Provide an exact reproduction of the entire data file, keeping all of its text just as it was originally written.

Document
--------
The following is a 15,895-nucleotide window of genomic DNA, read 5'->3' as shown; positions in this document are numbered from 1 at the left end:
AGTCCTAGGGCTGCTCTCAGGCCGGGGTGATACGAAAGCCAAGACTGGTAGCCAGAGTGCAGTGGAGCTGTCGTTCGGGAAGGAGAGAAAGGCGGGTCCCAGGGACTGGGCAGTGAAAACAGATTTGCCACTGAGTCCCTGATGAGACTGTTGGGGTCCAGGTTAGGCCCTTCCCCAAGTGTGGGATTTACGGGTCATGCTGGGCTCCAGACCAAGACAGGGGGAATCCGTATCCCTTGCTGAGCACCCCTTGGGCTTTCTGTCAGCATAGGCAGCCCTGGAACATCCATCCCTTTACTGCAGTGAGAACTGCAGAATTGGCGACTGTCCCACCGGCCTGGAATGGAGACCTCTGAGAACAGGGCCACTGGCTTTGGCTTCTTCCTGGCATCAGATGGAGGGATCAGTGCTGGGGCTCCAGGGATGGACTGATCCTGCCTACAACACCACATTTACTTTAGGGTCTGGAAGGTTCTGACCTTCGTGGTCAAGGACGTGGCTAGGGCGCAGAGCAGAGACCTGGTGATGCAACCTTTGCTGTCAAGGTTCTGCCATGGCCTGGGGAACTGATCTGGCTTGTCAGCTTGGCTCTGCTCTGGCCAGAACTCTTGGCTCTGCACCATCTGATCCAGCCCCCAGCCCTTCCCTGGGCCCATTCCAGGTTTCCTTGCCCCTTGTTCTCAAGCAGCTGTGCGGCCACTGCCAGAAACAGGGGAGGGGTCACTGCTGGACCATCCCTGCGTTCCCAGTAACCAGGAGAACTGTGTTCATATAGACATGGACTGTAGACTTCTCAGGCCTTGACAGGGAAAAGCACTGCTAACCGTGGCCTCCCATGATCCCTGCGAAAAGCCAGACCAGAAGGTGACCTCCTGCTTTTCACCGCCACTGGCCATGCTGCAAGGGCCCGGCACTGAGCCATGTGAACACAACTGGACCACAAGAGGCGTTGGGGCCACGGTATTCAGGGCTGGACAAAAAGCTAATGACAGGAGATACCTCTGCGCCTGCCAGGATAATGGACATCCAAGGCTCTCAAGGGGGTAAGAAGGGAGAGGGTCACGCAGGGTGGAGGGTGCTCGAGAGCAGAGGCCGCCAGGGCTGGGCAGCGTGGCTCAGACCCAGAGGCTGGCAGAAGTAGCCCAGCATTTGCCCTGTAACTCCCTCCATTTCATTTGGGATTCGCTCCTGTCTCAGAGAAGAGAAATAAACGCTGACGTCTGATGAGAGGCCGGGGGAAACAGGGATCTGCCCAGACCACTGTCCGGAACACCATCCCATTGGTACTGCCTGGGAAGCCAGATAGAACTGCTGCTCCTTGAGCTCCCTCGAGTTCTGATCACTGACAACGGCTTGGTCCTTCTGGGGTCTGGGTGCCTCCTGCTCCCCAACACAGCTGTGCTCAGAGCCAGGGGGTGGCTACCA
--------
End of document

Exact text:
The following is a 15,895-nucleotide window of genomic DNA, read 5'->3' as shown; positions in this document are numbered from 1 at the left end:
AGTCCTAGGGCTGCTCTCAGGCCGGGGTGATACGAAAGCCAAGACTGGTAGCCAGAGTGCAGTGGAGCTGTCGTTCGGGAAGGAGAGAAAGGCGGGTCCCAGGGACTGGGCAGTGAAAACAGATTTGCCACTGAGTCCCTGATGAGACTGTTGGGGTCCAGGTTAGGCCCTTCCCCAAGTGTGGGATTTACGGGTCATGCTGGGCTCCAGACCAAGACAGGGGGAATCCGTATCCCTTGCTGAGCACCCCTTGGGCTTTCTGTCAGCATAGGCAGCCCTGGAACATCCATCCCTTTACTGCAGTGAGAACTGCAGAATTGGCGACTGTCCCACCGGCCTGGAATGGAGACCTCTGAGAACAGGGCCACTGGCTTTGGCTTCTTCCTGGCATCAGATGGAGGGATCAGTGCTGGGGCTCCAGGGATGGACTGATCCTGCCTACAACACCACATTTACTTTAGGGTCTGGAAGGTTCTGACCTTCGTGGTCAAGGACGTGGCTAGGGCGCAGAGCAGAGACCTGGTGATGCAACCTTTGCTGTCAAGGTTCTGCCATGGCCTGGGGAACTGATCTGGCTTGTCAGCTTGGCTCTGCTCTGGCCAGAACTCTTGGCTCTGCACCATCTGATCCAGCCCCCAGCCCTTCCCTGGGCCCATTCCAGGTTTCCTTGCCCCTTGTTCTCAAGCAGCTGTGCGGCCACTGCCAGAAACAGGGGAGGGGTCACTGCTGGACCATCCCTGCGTTCCCAGTAACCAGGAGAACTGTGTTCATATAGACATGGACTGTAGACTTCTCAGGCCTTGACAGGGAAAAGCACTGCTAACCGTGGCCTCCCATGATCCCTGCGAAAAGCCAGACCAGAAGGTGACCTCCTGCTTTTCACCGCCACTGGCCATGCTGCAAGGGCCCGGCACTGAGCCATGTGAACACAACTGGACCACAAGAGGCGTTGGGGCCACGGTATTCAGGGCTGGACAAAAAGCTAATGACAGGAGATACCTCTGCGCCTGCCAGGATAATGGACATCCAAGGCTCTCAAGGGGGTAAGAAGGGAGAGGGTCACGCAGGGTGGAGGGTGCTCGAGAGCAGAGGCCGCCAGGGCTGGGCAGCGTGGCTCAGACCCAGAGGCTGGCAGAAGTAGCCCAGCATTTGCCCTGTAACTCCCTCCATTTCATTTGGGATTCGCTCCTGTCTCAGAGAAGAGAAATAAACGCTGACGTCTGATGAGAGGCCGGGGGAAACAGGGATCTGCCCAGACCACTGTCCGGAACACCATCCCATTGGTACTGCCTGGGAAGCCAGATAGAACTGCTGCTCCTTGAGCTCCCTCGAGTTCTGATCACTGACAACGGCTTGGTCCTTCTGGGGTCTGGGTGCCTCCTGCTCCCCAACACAGCTGTGCTCAGAGCCAGGGGGTGGCTACCA